Powerful portraits workshop experience

Sometimes it’s good to step out of the box and do something different. Which I did recently when I attended a powerful portraits workshop with Fine Art photographer Kelly Schneider This was so outside my comfort zone - there wasn’t a single dog, cat, puppy or kitten there! But it was a great day and I learned so much that I can’t wait to put into practice.


As my knowledge of lighting grows, I’m finding myself drawn to a certain style more and more. I’ve been studying images by photographers who are utilizing strobes to create incredible drama and almost a 3D feel to their work. I had some idea of how they did this, but so far in my attempts to replicate it, I had failed. Little did I know that when I signed up for Kelly’s workshop, that I was about to finally get the answers to all my questions.


The amazing thing to me was that I believed the way to create the look I wanted was through post processing. Or maybe a special light modifier. Instead, it was much more simple than I expected. Just a couple of tweaks in the way I set up my studio, and I would be able to create the style I have been pondering for months now.


One of the things I read about from previous attendees to Kelly’s workshops is not only does he teach, but he gives everyone the opportunity to practice with our own cameras. No more going home with pages of notes, but no experience on how to create what we just learned. While it was hard to have a lot of control over our setups with the number of photographers there, it was just enough for me to come home with images that I can study and refer back to as I begin to practice on my own. Kelly had 2 models for us to work with, which was awesome! Often, at workshops, the attendees act as models - many of us who are uncomfortable in front of the camera. But the 2 young women clearly knew how to pose and take direction as we moved our lighting allowing us, to concentrate on mastering our techniques.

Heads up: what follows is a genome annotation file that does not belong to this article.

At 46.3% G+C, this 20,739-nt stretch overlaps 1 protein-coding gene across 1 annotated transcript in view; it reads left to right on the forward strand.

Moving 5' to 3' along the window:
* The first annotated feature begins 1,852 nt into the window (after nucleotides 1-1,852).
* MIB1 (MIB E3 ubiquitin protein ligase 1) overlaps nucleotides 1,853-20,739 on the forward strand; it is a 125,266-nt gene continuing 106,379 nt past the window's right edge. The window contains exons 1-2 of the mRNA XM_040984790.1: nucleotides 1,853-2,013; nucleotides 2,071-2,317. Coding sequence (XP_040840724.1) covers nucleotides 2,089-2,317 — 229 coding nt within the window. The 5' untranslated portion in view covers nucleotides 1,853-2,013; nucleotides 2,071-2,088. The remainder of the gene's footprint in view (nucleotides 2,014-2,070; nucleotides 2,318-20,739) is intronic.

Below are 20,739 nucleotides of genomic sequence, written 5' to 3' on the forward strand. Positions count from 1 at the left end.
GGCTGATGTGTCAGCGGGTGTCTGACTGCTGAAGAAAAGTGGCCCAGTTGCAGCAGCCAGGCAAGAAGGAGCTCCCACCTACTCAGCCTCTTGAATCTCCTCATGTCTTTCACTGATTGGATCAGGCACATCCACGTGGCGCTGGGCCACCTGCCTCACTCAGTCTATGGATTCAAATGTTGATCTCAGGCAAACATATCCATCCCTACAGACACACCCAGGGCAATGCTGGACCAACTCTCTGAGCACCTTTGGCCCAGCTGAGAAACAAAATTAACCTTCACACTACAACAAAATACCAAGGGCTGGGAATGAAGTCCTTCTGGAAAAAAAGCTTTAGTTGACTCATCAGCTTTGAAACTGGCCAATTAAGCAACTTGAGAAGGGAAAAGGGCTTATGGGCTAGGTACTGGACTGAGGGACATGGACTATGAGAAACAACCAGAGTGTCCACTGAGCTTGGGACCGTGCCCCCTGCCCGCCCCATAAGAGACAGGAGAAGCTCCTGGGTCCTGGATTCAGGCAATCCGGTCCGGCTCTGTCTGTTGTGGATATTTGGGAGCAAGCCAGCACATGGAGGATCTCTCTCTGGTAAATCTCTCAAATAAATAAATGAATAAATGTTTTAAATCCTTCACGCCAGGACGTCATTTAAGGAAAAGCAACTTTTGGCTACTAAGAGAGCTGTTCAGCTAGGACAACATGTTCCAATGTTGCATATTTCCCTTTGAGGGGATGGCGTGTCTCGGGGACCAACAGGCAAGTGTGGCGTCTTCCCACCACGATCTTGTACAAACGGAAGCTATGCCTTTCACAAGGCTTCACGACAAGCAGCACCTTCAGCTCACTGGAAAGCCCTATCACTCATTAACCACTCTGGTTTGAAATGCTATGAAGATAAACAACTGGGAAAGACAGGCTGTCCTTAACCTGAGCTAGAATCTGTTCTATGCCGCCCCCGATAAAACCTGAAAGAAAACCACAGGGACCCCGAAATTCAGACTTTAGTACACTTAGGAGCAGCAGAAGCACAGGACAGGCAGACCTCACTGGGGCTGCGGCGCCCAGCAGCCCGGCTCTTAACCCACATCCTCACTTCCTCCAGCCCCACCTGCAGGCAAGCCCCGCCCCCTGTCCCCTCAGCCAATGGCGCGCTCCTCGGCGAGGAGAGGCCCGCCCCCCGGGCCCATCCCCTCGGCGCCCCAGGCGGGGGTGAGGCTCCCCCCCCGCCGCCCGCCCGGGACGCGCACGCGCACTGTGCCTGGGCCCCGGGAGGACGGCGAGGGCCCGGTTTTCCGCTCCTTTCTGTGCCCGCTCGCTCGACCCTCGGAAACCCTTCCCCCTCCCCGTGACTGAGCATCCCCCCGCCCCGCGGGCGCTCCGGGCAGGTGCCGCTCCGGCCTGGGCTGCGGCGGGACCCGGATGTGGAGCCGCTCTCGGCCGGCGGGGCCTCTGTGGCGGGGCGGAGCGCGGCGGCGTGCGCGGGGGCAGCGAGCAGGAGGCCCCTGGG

We used a variety of lighting setups, some of which I had never photographed with before, like constant light. It was nice to experiment with different equipment and see the results without having to borrow, rent or invest in before deciding if it was right for me. There were pros and cons to the options, but for now, I’m going to stick with the strobe that I currently own. I did, however, order some new accessories that will allow me to better create the lighting style that I learned. I’m pretty excited about that!


So while there were no furry creatures at this workshop to photograph, one thing I want to do more of is photograph people with their pets. Everything I learned will help me create even better portraits for my clients. Are you ready for your fine art portrait featuring the furry members of your family? Drop me a message and let’s start planning your session today!

Pet photography workshop | Recap

I'm always striving to learn more about photography and improve my skills. This year one of my goals was to attend a workshop. With so many opportunities out there, I decided I wanted to focus on studio lighting. This past weekend I spent a day with Andreas Romijn, a dutch photographer, whose work is superb. I've been following him for a while and when I learned he was coming to Chicago to teach, I knew I needed to go. 

Early in my photography journey, I swore up and down I would never shoot in any condition except natural light outdoors. But as time goes by and I see how much you can do with strobes, I'm finding myself using off-camera flash, or OCF for short, more and more. Lighting is tricky to learn in the beginning, but once you grasp general principles it gets easier. These days I have a dream of owning a home where I can set up a studio on my property. I'll never stop shooting outdoors in natural light, but I definitely want to integrate studio sessions into my business.

Andreas' style is pretty much the opposite of what I usually shoot. Dark backdrops, black dogs and dramatic lighting. Yet, I love it! I tend to lean toward light, bright images, with a pop of color. He showed us how he lights his dogs and different ways to use a number of strobes. Then he let us shoot and see this for ourselves. As artists, most of us tend to learn better visually, so this was the perfect way for us to grasp it. He was very involved answering our questions and encouraging us to make decisions on where to place the lights and what settings to use on our camera. I prefer this teaching method over the photographer who sets up the shot, explains why and then lets his students take a photo so they can go home with that "perfect" shot. No one ever learned how to be the best at their craft in just one attempt. 

I came away learning more than I dreamed I would and can't wait to start practicing on my own. Here are a few shots I captured that day.